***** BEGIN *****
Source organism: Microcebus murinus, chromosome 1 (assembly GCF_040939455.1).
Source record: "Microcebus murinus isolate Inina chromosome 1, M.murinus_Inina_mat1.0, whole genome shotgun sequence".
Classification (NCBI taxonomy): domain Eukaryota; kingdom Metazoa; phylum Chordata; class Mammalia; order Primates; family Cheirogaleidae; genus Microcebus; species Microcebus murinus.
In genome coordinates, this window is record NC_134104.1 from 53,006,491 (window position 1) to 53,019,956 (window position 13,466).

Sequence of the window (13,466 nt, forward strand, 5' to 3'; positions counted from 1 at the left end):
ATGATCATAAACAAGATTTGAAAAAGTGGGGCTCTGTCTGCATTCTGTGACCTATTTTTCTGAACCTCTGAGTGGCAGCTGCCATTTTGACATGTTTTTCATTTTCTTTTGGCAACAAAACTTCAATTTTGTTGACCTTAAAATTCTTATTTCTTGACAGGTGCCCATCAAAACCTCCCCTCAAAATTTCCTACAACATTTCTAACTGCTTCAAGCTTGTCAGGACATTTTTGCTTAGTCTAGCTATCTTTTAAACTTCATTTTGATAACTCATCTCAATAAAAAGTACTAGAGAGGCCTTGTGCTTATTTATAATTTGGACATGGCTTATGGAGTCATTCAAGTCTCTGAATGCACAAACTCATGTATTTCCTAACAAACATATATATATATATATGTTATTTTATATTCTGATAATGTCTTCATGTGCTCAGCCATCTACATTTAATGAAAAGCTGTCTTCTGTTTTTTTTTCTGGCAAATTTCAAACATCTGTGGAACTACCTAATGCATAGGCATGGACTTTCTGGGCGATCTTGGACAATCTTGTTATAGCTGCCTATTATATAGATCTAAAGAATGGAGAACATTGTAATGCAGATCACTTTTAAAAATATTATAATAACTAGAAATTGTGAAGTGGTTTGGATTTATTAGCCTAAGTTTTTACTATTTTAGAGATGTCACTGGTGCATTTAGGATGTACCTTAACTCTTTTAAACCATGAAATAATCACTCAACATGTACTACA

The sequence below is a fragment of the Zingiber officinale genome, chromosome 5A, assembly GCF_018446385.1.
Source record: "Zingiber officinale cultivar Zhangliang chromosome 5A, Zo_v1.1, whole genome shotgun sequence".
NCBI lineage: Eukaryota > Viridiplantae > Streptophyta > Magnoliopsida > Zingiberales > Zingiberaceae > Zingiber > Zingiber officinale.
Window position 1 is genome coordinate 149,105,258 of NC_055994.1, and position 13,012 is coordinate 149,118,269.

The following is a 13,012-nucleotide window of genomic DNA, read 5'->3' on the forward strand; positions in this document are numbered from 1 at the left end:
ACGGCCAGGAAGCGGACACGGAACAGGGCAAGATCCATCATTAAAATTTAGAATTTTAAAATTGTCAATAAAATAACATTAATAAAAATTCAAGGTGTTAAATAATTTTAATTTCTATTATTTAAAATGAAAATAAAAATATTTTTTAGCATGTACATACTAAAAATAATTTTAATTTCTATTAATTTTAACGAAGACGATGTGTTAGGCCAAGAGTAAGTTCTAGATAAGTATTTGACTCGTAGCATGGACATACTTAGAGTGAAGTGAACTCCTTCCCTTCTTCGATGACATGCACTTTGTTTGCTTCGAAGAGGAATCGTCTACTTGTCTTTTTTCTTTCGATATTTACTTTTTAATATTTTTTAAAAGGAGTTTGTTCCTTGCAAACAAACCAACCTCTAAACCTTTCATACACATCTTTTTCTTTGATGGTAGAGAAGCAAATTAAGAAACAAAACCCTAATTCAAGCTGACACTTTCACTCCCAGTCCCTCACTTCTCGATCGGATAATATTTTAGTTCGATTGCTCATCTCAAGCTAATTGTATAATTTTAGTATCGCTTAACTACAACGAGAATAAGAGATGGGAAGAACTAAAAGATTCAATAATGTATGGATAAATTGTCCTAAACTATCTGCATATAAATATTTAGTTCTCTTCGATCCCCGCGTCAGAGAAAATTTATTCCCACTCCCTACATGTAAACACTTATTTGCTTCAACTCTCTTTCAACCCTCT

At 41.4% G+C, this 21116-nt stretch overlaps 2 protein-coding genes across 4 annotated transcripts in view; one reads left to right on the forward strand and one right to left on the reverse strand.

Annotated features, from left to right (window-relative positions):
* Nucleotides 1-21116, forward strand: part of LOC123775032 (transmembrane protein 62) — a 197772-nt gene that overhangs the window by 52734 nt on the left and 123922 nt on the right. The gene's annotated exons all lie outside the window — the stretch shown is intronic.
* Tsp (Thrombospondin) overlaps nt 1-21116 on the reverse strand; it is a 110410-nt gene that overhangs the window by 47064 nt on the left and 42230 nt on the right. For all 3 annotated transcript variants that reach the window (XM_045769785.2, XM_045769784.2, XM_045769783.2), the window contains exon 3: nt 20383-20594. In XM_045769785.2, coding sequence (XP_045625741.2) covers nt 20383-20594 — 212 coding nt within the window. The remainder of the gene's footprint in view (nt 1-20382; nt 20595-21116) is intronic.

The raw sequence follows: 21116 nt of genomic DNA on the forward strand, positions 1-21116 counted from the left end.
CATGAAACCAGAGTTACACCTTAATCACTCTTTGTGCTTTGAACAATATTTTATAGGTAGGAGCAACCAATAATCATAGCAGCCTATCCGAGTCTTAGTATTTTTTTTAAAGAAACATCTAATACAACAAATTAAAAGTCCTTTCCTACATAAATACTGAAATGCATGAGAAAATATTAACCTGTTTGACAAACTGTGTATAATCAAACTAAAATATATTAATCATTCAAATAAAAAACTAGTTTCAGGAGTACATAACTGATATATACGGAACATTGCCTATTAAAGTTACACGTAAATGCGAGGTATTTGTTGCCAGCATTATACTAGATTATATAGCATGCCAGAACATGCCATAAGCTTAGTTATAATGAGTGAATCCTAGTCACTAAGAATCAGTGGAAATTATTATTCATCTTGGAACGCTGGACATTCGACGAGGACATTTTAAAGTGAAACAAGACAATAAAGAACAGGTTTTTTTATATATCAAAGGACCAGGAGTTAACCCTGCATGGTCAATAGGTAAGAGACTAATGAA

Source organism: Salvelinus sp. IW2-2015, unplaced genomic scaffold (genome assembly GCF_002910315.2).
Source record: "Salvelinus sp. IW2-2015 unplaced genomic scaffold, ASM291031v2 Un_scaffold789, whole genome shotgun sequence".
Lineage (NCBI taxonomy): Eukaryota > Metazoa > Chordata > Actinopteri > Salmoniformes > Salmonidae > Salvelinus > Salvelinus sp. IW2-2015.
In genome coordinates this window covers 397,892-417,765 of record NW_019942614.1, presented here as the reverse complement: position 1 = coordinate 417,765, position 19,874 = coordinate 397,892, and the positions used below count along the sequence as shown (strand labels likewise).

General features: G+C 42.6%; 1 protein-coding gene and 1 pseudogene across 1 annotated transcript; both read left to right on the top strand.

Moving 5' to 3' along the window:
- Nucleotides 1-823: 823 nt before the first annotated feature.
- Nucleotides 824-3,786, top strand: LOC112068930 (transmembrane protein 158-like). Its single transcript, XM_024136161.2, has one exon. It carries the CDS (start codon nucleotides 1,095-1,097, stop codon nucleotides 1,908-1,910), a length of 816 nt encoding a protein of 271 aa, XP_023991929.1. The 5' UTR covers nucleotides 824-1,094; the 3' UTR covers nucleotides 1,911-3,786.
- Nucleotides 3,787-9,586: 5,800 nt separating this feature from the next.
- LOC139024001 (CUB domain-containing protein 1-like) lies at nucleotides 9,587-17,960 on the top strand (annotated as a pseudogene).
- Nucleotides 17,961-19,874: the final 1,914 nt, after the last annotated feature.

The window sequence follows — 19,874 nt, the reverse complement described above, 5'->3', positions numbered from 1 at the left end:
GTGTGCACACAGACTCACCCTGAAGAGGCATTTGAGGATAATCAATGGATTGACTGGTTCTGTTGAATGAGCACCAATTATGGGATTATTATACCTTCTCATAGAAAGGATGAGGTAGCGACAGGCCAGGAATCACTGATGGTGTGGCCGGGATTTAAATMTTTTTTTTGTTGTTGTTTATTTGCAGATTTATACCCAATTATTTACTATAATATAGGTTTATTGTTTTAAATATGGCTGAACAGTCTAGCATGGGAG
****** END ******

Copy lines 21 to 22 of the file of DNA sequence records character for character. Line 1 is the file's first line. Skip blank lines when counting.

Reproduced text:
Lineage (NCBI taxonomy): Eukaryota > Metazoa > Chordata > Actinopteri > Salmoniformes > Salmonidae > Salvelinus > Salvelinus sp. IW2-2015.
In genome coordinates this window covers 397,892-417,765 of record NW_019942614.1, presented here as the reverse complement: position 1 = coordinate 417,765, position 19,874 = coordinate 397,892, and the positions used below count along the sequence as shown (strand labels likewise).